Found in Alberta: Environmental Themes for the Anthropocene ed. by Robert Boschman and Mario Trono (review)
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Reviewed by
Robert Boschman and Mario Trono, eds. Found in Alberta: Environmental Themes for the Anthropocene. Wilfrid Laurier University Press 2014. xvi, 394. $42.99

The papers gathered in Found in Alberta: Environmental Themes for the Anthropocene were originally delivered as part of the inaugural Under Western Skies Conference at Mount Royal University in 2010. Since 2010, that initial conference has morphed into an important biennial conference series of the same name. As such, the essays from the original conference, published in 2014, are now seven years old. Given that even with digital technologies it nevertheless still seems to take four or five years from completion of an article to publication in an academic book, I was interested to see how well the essays had weathered the intervening years. What happens to an anthology of critical essays as it matures, particularly one that includes papers that address current issues?

Some of the papers – including Maude Barlow's Foreword – refer to the policies or practices of the Alberta Government. During a run of forty-four years of a single political party – the Progressive Conservatives – holding power, if ever a single referent might have been considered a stable one, that would have been it. However, as one reads those words in 2016, one must consciously insert "Progressive Conservative" between "Alberta's" and "Government," a useful exercise for simultaneously assessing to what extent the New Democratic Party has been able in a short time to make concrete changes. Given the fact that the PCs were in power for over two generations and the effects linger at the legislative, policy, institutional, and individual level, the issues dealt with in those articles certainly have not dated: Albertans younger than forty-four as of 2015 had only ever lived under a single provincial party and ideology. [End Page 150]

The anthology consists of seventeen essays grouped under five headings: "Found in Alberta," "Bituminous Sands," "Policy and Legal Perspectives," "Wilderness," and "Shared Horizons." Contributors include professors of English, geography, law, philosophy, history, social work, communications, fine arts, political science, and environmental studies. Although the collection is multidisciplinary, thanks to the lingua franca of theory, none of the essays seem abstruse or overly discipline-specific. Essays under each heading also speak to others across their categories. Duane Bratt's essay on the nuclear energy debate in Alberta and Saskatchewan complements those gathered under "Bituminous Sands" just as Kover's on Burtynsky's photographs pairs well with Sean Atkins' on religious, nationalist, and poetic representations of the Great Divide, and Benedict Fullalove's on "Place, Desire, and Maps: Representing Wilderness at the Columbia Icefield." Indeed, since in his essay "From Railway to Pipeline: The Great Divide as Landscape and Rhetoric," Atkins only mentions pipelines in his first and last paragraphs, it could have been placed in the "Wilderness" section.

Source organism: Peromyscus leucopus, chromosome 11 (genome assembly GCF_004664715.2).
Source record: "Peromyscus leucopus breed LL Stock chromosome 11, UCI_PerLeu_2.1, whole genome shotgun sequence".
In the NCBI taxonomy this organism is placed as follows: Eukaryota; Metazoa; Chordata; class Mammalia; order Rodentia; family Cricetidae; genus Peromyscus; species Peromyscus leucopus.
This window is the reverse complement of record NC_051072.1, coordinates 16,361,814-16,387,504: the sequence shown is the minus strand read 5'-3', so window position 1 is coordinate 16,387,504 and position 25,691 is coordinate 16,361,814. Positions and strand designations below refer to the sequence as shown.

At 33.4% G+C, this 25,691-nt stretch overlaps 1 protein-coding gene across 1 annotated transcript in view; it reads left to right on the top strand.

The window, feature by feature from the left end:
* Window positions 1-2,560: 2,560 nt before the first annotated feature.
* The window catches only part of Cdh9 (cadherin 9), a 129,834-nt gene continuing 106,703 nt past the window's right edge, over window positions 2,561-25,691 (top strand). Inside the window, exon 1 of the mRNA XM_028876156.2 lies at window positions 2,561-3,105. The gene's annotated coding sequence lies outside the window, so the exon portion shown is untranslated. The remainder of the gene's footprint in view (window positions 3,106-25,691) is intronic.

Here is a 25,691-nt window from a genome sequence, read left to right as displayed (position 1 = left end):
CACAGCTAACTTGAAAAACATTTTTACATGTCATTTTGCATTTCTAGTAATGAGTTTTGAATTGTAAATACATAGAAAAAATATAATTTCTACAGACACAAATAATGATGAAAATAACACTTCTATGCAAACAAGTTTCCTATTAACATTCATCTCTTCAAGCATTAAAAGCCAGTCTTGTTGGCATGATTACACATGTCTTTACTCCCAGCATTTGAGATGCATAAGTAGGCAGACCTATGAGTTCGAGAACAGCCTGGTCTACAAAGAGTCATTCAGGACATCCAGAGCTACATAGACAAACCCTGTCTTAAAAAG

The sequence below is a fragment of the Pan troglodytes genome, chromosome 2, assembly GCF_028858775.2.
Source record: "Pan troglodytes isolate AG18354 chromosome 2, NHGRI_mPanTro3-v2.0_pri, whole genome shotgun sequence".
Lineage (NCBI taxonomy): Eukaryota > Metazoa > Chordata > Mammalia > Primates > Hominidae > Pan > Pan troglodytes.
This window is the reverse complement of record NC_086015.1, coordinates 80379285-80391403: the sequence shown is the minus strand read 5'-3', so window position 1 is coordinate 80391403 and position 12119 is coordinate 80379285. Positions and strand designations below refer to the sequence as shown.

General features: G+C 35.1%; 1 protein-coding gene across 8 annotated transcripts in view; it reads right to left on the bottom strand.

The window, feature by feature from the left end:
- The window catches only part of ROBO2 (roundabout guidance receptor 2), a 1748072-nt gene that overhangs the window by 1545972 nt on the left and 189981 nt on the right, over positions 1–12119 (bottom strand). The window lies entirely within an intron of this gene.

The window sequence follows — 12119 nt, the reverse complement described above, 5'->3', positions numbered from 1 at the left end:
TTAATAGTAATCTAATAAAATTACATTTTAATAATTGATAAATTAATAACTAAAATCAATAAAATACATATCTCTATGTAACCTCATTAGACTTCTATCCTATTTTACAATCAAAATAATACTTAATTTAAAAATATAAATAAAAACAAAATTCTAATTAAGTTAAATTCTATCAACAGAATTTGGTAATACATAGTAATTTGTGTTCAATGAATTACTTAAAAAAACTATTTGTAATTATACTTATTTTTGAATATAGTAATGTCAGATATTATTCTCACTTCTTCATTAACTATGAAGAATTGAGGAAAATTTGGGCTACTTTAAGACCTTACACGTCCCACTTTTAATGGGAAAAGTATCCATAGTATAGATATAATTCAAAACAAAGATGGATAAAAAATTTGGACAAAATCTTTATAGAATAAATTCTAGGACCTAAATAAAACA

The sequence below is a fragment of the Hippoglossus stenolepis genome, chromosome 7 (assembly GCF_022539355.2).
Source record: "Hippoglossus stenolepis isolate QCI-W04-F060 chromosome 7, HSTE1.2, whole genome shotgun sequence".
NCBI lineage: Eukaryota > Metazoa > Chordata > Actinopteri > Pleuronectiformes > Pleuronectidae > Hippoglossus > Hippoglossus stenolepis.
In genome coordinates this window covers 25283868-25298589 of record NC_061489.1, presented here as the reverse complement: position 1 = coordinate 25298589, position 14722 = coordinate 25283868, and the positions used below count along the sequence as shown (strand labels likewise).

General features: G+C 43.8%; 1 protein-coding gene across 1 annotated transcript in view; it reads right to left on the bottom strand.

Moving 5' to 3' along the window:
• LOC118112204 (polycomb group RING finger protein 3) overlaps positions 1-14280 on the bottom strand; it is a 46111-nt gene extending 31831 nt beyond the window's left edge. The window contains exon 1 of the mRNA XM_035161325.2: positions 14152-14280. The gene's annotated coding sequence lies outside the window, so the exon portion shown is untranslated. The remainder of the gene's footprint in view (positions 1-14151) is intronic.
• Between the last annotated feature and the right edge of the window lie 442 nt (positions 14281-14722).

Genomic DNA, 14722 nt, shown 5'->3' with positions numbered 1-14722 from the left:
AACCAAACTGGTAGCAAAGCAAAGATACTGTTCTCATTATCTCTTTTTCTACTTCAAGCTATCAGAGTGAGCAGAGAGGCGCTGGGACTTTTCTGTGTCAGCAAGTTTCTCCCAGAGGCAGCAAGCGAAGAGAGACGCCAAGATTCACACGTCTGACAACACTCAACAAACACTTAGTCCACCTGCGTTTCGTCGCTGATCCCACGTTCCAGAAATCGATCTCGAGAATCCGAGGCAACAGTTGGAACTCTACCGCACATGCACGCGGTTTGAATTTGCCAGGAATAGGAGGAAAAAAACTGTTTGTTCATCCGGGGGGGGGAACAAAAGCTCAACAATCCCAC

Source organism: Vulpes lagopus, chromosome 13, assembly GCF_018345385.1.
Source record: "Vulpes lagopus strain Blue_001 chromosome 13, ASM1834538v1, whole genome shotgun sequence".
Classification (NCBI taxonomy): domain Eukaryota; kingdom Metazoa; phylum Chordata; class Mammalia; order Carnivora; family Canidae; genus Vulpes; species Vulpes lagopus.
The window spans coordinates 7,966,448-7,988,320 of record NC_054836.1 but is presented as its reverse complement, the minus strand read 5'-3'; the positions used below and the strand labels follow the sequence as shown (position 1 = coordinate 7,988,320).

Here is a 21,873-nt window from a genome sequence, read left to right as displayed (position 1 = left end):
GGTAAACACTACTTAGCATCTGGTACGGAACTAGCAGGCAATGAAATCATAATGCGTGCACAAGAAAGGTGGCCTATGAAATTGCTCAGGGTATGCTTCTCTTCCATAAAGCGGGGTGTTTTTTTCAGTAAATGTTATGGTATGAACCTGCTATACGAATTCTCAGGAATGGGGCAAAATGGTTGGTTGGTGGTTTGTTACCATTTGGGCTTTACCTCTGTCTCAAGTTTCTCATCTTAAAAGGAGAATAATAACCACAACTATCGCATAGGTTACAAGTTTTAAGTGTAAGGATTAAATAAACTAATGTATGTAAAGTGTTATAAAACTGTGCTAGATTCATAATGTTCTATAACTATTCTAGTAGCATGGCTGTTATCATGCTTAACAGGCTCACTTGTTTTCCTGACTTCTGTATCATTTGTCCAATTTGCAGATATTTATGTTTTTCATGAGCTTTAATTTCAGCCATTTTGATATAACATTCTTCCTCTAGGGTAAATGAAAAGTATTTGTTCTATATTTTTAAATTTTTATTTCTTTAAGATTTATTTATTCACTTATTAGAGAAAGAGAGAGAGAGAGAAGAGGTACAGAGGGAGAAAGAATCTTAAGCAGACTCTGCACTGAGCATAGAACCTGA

Of the nineteen contributors (one essay has three authors) three are women, and none to my knowledge are Indigenous, though one essay compares representations of Indigeneity by an Inuvialuit writer with those of three right-wing settlers: Sam McKegney's article is a resounding deconstruction of the ethnocentric, racist ideology behind the representations of Indigenous people by Tom Flanagan, Frances Widdowson, and Albert Howard. Along with McKegney's article, Rob Boschman's incisive and affecting narrative scholarship essay "Bum Steer: E. coli and the Nature-Culture Dichotomy" and T.R. Kover's essay "Are the Oil Sands Sublime? Edward Burtynsky and the Vicissitudes of the Sublime" deserve special mention.

One of the aspects of the afterlife of these 2010 conference papers seven years onward is that the anthology has evolved into an ideal textbook for fourth-year undergraduate or graduate courses on Canada in the Anthropocene. One could easily organize a course adhering to the five different sections of the book or produce one's own alternate groupings such as those above. Geo Takach's essay on bituminous documentaries provides a useful overview for a filmic course component that could be framed by Conny Davidsen's overview of "Critical Literacy and Discursive Governance Control(s) in Canada's Oil/Tar Sands" and Lysack et al. on "Fostering Environmental Citizenship." Despite the presence of the word "Alberta" in the...


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